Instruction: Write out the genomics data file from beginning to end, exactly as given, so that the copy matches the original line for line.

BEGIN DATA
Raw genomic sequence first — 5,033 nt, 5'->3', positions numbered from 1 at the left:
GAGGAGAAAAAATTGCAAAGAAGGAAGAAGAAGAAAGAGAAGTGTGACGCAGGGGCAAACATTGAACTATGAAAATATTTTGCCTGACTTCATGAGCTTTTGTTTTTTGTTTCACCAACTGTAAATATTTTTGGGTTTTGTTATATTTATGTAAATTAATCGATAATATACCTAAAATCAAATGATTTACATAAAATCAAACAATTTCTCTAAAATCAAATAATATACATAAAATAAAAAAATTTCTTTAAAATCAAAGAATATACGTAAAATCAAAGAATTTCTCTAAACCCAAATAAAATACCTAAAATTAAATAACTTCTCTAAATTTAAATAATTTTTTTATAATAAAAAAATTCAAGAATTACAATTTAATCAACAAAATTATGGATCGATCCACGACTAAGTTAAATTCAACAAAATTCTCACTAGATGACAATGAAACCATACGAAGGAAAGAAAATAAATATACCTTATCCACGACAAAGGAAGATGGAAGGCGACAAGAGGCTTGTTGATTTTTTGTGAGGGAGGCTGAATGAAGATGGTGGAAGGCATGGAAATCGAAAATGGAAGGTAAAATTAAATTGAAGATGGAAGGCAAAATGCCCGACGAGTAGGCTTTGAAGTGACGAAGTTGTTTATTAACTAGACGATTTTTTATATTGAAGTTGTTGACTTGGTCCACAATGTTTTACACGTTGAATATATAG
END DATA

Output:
Raw genomic sequence first — 5,033 nt, 5'->3', positions numbered from 1 at the left:
GAGGAGAAAAAATTGCAAAGAAGGAAGAAGAAGAAAGAGAAGTGTGACGCAGGGGCAAACATTGAACTATGAAAATATTTTGCCTGACTTCATGAGCTTTTGTTTTTTGTTTCACCAACTGTAAATATTTTTGGGTTTTGTTATATTTATGTAAATTAATCGATAATATACCTAAAATCAAATGATTTACATAAAATCAAACAATTTCTCTAAAATCAAATAATATACATAAAATAAAAAAATTTCTTTAAAATCAAAGAATATACGTAAAATCAAAGAATTTCTCTAAACCCAAATAAAATACCTAAAATTAAATAACTTCTCTAAATTTAAATAATTTTTTTATAATAAAAAAATTCAAGAATTACAATTTAATCAACAAAATTATGGATCGATCCACGACTAAGTTAAATTCAACAAAATTCTCACTAGATGACAATGAAACCATACGAAGGAAAGAAAATAAATATACCTTATCCACGACAAAGGAAGATGGAAGGCGACAAGAGGCTTGTTGATTTTTTGTGAGGGAGGCTGAATGAAGATGGTGGAAGGCATGGAAATCGAAAATGGAAGGTAAAATTAAATTGAAGATGGAAGGCAAAATGCCCGACGAGTAGGCTTTGAAGTGACGAAGTTGTTTATTAACTAGACGATTTTTTATATTGAAGTTGTTGACTTGGTCCACAATGTTTTACACGTTGAATATATAG